Filing your edges is an important step in an at-home dip manicure to give them a professional look and to help them last longer. As your nails grow out, a gap between your powder and your cuticle will form. Hair, clothing, and more can work their way underneath your dip powder and separate it from your natural nail. For a lasting dip manicure, make sure the edges near the cuticle are as close to the cuticle as possible. File more as necessary as your nails grow out to maintain your manicure.

Learn how to buff and grind

After you've filed and shaped your nail edges, the tops will need some attention. If you look at your nails from the side, you'll likely find that they are uneven. The easiest way to even them out is by using an electric nail file and carefully grinding the powder on each nail until the tops are even.

You can use a regular nail file to do this, but it will take much longer and wear your nail file down much faster than with regular use. Your electric nail file will have several attachments — choose one with a similar texture to your manual nail file for this step.

Once you've finished filing, buff the tops of your nails so they're completely smooth. A nail buffing block works great for this step, but there may be an attachment on your electric nail file that works for buffing, too. If you use the buffing block, follow the instructions and buff accordingly. This will give your nails a smooth finish and lots of shine, making your at-home dip manicure indistinguishable from a salon manicure.

Don't forget the top coat

After you've finished buffing your nails to perfection, it's time for the top coat. A top coat will complete your manicure look and keep your dip powder strong for the duration of your manicure. As noted, most polish sets will include a top coat, but you can use a different one if you'd like.

The top coat included in your polish set will almost certainly have a shiny finish, and it'll likely take quite a while to dry. If you want a matte finish or to avoid that long drying time, use a different top coat. If you have the tools, you can use a gel top coat and use a UV lamp to set your nails, but consider the potential side effects of using UV lamps before going that route since they emit UV radiation (hence its name), which can break down the skin's collagen and cause premature aging (via Cleveland Clinic). 

After your top coat has dried, wash your hands with soap and water, then clean and disinfect your space, especially if you cut your nails and trimmed your cuticles. Then follow up with all the same TLC steps your nail tech takes at the salon. Massage oil into your cuticles to keep them soft and strong and avoid hangnails. Then take your favorite lotion and massage that into your entire hand to get the complete salon experience at home.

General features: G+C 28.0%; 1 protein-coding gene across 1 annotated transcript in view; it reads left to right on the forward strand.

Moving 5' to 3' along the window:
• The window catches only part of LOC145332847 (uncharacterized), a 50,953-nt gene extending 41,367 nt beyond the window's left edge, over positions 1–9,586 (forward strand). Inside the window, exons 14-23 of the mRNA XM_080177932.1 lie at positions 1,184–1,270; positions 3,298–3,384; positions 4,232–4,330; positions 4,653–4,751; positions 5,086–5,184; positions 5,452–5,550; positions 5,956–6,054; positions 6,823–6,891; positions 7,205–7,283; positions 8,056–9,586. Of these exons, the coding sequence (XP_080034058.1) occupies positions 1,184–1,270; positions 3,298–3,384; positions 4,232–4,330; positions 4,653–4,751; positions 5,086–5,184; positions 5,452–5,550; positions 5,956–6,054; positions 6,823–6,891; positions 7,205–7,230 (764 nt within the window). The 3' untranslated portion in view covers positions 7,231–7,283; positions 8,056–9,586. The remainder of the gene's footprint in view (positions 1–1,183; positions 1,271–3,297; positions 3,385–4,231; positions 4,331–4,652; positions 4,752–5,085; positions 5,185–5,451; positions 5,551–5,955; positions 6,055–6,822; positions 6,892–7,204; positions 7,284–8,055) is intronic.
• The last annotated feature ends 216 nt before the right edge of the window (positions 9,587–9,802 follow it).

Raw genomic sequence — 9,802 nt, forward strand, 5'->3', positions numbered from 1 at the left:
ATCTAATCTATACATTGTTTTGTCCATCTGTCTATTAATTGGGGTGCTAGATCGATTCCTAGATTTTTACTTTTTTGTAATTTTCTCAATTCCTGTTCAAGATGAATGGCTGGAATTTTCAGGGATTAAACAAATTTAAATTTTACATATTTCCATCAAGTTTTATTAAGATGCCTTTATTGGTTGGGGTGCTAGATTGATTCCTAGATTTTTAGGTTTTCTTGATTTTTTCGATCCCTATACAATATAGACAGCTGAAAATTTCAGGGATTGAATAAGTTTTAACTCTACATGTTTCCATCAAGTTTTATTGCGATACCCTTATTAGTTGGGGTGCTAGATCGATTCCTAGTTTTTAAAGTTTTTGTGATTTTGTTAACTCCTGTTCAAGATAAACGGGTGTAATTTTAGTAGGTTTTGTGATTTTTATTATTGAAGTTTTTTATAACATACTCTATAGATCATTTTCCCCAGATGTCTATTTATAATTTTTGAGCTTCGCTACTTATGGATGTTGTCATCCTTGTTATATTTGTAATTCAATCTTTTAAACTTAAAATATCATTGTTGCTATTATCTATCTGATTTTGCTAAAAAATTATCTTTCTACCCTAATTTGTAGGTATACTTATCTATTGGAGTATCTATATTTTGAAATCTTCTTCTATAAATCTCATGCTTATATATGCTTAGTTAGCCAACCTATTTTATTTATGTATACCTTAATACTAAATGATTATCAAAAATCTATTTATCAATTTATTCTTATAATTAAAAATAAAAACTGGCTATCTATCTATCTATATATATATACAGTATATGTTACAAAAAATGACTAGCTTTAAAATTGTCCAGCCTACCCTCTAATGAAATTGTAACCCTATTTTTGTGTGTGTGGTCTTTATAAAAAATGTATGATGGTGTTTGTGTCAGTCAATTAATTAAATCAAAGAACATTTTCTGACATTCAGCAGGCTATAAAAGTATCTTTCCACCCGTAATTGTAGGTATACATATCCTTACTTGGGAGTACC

Be gentle with removal

Some may see dip powder removal as a disadvantage to an at-home manicure, but if you take the proper steps, removing dip powder nails at home is easy. The most important part of at-home dip powder removal is waiting until the powder is ready to be removed. As your manicure ages, you'll notice the powder separate from your nails, and the gap between your powder and your cuticles will become more noticeable.

These are signs that the powder is ready to be removed. If you remove the dip powder prematurely, it can take longer, be more difficult, and damage your nails. Some, if not all, of your dip powder might simply pop off your natural nails. If you can gently pop the powder off without damaging your nails, that's a fine route to take. If they need a little more help, follow the same steps your nail technician would take at the salon.

File the tops of your nails either with a manual file or an electric file, then soak your nails in a bowl of acetone. (If you need your hands during this process, you can soak a cotton swab in acetone, place it on your nail, and secure it by wrapping tin foil around your finger.) Once they've soaked, the powder should come off rather easily, either with a cuticle pusher or an acetone-soaked cotton swab. If your nails look healthy after removal, feel free to give yourself another dip manicure.

Take your time

When giving yourself a dip manicure, be patient. It can be a tedious, time-consuming process, but the results are best when you're deliberate and careful, and both require patience. Your at-home manicure will save you time spent at the salon, but you'll still have to put some time into the manicure itself.

Take your time with each step, and allow everything to dry and set properly before moving on to the next step or going about your other household activities. If you need to, use a timer to ensure you don't check your nails or move around before they're ready.

Be patient with yourself, too. If you've never given yourself a dip manicure before, it can be tricky. Give yourself space to learn a new skill, and allow yourself some time to get the hang of it before being too judgemental of your performance. In time it'll become easier, and soon your at-home dip manicure will look just as good as your salon manicure.